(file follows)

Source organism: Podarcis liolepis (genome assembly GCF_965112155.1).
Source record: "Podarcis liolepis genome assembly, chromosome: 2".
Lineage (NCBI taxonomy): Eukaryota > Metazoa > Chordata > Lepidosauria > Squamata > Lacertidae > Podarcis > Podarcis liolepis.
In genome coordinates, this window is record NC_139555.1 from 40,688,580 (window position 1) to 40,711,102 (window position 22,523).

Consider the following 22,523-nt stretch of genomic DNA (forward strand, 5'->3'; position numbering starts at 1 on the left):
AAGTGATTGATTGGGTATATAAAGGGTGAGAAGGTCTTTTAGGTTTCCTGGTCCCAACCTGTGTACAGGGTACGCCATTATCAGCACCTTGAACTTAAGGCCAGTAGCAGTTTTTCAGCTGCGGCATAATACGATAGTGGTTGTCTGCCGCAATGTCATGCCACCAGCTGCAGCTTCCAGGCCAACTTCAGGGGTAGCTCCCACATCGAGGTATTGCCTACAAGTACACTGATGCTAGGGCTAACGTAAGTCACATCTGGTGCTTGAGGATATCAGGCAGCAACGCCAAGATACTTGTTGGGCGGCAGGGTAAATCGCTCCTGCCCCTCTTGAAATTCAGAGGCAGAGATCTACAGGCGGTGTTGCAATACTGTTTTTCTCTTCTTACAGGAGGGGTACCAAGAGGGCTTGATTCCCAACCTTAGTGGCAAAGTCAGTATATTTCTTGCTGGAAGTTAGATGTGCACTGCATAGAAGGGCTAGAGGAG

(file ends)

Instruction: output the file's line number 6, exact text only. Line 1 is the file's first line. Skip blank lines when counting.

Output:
AAGTGATTGATTGGGTATATAAAGGGTGAGAAGGTCTTTTAGGTTTCCTGGTCCCAACCTGTGTACAGGGTACGCCATTATCAGCACCTTGAACTTAAGGCCAGTAGCAGTTTTTCAGCTGCGGCATAATACGATAGTGGTTGTCTGCCGCAATGTCATGCCACCAGCTGCAGCTTCCAGGCCAACTTCAGGGGTAGCTCCCACATCGAGGTATTGCCTACAAGTACACTGATGCTAGGGCTAACGTAAGTCACATCTGGTGCTTGAGGATATCAGGCAGCAACGCCAAGATACTTGTTGGGCGGCAGGGTAAATCGCTCCTGCCCCTCTTGAAATTCAGAGGCAGAGATCTACAGGCGGTGTTGCAATACTGTTTTTCTCTTCTTACAGGAGGGGTACCAAGAGGGCTTGATTCCCAACCTTAGTGGCAAAGTCAGTATATTTCTTGCTGGAAGTTAGATGTGCACTGCATAGAAGGGCTAGAGGAG